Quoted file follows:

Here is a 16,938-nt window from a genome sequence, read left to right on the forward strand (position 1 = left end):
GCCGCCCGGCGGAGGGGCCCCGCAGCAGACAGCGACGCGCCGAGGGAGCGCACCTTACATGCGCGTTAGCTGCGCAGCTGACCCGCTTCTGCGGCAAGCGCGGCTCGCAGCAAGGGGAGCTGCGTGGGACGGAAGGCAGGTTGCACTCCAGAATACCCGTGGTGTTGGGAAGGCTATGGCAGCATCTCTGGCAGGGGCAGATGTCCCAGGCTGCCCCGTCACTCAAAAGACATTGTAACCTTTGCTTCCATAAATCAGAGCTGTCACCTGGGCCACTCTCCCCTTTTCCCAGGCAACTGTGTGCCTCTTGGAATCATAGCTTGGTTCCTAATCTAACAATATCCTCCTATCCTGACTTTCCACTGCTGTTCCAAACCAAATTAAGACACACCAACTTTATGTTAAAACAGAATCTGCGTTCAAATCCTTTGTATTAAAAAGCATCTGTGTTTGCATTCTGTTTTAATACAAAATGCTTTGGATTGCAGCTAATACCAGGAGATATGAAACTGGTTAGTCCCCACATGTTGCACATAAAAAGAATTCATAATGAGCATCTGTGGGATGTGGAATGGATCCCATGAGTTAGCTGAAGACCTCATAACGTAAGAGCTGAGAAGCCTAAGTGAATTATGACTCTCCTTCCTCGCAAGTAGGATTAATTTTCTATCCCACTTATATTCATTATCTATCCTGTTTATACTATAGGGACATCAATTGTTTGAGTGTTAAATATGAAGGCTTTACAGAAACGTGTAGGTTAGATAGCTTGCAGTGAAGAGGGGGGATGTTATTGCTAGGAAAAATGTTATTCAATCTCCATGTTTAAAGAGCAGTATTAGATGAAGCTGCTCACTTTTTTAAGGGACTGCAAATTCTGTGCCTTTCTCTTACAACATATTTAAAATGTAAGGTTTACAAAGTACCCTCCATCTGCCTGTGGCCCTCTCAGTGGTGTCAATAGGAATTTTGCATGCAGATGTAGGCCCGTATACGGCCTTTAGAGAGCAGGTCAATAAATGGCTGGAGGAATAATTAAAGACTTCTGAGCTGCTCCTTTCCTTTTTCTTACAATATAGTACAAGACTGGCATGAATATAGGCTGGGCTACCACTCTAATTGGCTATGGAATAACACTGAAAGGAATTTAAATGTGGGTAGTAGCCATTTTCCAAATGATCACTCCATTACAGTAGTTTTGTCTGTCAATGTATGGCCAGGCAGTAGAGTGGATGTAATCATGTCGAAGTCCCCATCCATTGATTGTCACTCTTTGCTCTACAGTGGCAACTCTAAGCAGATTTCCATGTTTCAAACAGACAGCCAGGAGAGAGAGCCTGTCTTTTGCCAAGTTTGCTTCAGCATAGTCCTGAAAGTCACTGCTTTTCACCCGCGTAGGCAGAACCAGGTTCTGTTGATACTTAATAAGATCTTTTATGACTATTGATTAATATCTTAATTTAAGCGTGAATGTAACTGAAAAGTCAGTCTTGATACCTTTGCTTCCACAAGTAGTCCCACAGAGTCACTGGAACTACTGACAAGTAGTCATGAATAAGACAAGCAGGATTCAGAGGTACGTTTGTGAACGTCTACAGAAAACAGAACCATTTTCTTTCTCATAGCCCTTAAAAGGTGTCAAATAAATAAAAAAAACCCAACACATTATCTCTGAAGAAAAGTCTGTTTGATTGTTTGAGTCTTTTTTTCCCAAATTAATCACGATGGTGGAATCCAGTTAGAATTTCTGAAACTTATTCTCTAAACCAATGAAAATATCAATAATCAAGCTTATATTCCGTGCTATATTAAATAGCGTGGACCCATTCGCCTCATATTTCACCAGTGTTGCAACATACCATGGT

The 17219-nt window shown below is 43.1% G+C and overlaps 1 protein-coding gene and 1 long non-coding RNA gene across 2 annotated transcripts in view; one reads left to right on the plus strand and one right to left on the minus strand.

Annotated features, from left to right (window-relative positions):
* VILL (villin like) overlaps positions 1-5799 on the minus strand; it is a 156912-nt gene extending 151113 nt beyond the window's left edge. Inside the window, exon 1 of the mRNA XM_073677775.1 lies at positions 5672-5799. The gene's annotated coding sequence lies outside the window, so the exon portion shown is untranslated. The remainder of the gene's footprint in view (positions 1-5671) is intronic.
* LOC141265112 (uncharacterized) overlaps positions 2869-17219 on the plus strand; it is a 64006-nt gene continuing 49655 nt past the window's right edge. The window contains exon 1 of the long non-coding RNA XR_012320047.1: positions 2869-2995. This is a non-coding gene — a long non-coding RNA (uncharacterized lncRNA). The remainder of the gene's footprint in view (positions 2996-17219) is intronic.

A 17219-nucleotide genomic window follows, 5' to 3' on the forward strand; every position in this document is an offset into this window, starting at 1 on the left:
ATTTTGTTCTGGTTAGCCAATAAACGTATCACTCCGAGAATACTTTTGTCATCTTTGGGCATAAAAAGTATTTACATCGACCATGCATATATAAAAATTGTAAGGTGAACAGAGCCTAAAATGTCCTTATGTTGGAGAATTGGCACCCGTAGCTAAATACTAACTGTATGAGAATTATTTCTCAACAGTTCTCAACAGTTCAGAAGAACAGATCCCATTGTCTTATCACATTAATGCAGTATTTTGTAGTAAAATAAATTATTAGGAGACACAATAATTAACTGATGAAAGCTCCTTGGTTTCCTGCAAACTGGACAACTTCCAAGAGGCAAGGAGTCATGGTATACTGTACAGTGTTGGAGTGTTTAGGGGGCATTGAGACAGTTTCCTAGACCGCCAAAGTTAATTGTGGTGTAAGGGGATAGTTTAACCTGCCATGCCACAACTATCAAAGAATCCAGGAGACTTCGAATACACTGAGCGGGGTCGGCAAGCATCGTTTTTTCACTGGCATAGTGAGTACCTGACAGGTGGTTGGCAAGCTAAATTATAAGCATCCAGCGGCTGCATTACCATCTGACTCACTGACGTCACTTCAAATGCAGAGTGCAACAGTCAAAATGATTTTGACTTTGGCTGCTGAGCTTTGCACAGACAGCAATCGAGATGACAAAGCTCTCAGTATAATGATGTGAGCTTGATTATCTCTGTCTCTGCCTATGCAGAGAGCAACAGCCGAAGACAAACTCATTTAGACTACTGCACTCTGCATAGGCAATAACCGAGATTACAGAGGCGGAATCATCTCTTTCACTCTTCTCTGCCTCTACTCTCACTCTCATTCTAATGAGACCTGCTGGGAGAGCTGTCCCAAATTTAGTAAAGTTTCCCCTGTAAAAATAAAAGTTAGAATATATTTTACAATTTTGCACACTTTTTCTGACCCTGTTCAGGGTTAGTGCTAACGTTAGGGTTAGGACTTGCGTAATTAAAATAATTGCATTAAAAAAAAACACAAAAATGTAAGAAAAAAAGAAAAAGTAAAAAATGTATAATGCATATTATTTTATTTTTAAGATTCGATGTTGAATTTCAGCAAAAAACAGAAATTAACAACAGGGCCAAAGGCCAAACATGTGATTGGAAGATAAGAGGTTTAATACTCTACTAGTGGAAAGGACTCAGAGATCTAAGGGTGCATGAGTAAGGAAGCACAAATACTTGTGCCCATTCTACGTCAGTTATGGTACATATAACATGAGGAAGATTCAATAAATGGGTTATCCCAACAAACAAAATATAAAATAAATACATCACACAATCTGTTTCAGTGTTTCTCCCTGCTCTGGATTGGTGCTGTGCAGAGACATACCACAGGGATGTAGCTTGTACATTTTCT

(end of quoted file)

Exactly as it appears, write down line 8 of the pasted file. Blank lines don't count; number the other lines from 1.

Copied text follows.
ATTTTGTTCTGGTTAGCCAATAAACGTATCACTCCGAGAATACTTTTGTCATCTTTGGGCATAAAAAGTATTTACATCGACCATGCATATATAAAAATTGTAAGGTGAACAGAGCCTAAAATGTCCTTATGTTGGAGAATTGGCACCCGTAGCTAAATACTAACTGTATGAGAATTATTTCTCAACAGTTCTCAACAGTTCAGAAGAACAGATCCCATTGTCTTATCACATTAATGCAGTATTTTGTAGTAAAATAAATTATTAGGAGACACAATAATTAACTGATGAAAGCTCCTTGGTTTCCTGCAAACTGGACAACTTCCAAGAGGCAAGGAGTCATGGTATACTGTACAGTGTTGGAGTGTTTAGGGGGCATTGAGACAGTTTCCTAGACCGCCAAAGTTAATTGTGGTGTAAGGGGATAGTTTAACCTGCCATGCCACAACTATCAAAGAATCCAGGAGACTTCGAATACACTGAGCGGGGTCGGCAAGCATCGTTTTTTCACTGGCATAGTGAGTACCTGACAGGTGGTTGGCAAGCTAAATTATAAGCATCCAGCGGCTGCATTACCATCTGACTCACTGACGTCACTTCAAATGCAGAGTGCAACAGTCAAAATGATTTTGACTTTGGCTGCTGAGCTTTGCACAGACAGCAATCGAGATGACAAAGCTCTCAGTATAATGATGTGAGCTTGATTATCTCTGTCTCTGCCTATGCAGAGAGCAACAGCCGAAGACAAACTCATTTAGACTACTGCACTCTGCATAGGCAATAACCGAGATTACAGAGGCGGAATCATCTCTTTCACTCTTCTCTGCCTCTACTCTCACTCTCATTCTAATGAGACCTGCTGGGAGAGCTGTCCCAAATTTAGTAAAGTTTCCCCTGTAAAAATAAAAGTTAGAATATATTTTACAATTTTGCACACTTTTTCTGACCCTGTTCAGGGTTAGTGCTAACGTTAGGGTTAGGACTTGCGTAATTAAAATAATTGCATTAAAAAAAAACACAAAAATGTAAGAAAAAAAGAAAAAGTAAAAAATGTATAATGCATATTATTTTATTTTTAAGATTCGATGTTGAATTTCAGCAAAAAACAGAAATTAACAACAGGGCCAAAGGCCAAACATGTGATTGGAAGATAAGAGGTTTAATACTCTACTAGTGGAAAGGACTCAGAGATCTAAGGGTGCATGAGTAAGGAAGCACAAATACTTGTGCCCATTCTACGTCAGTTATGGTACATATAACATGAGGAAGATTCAATAAATGGGTTATCCCAACAAACAAAATATAAAATAAATACATCACACAATCTGTTTCAGTGTTTCTCCCTGCTCTGGATTGGTGCTGTGCAGAGACATACCACAGGGATGTAGCTTGTACATTTTCT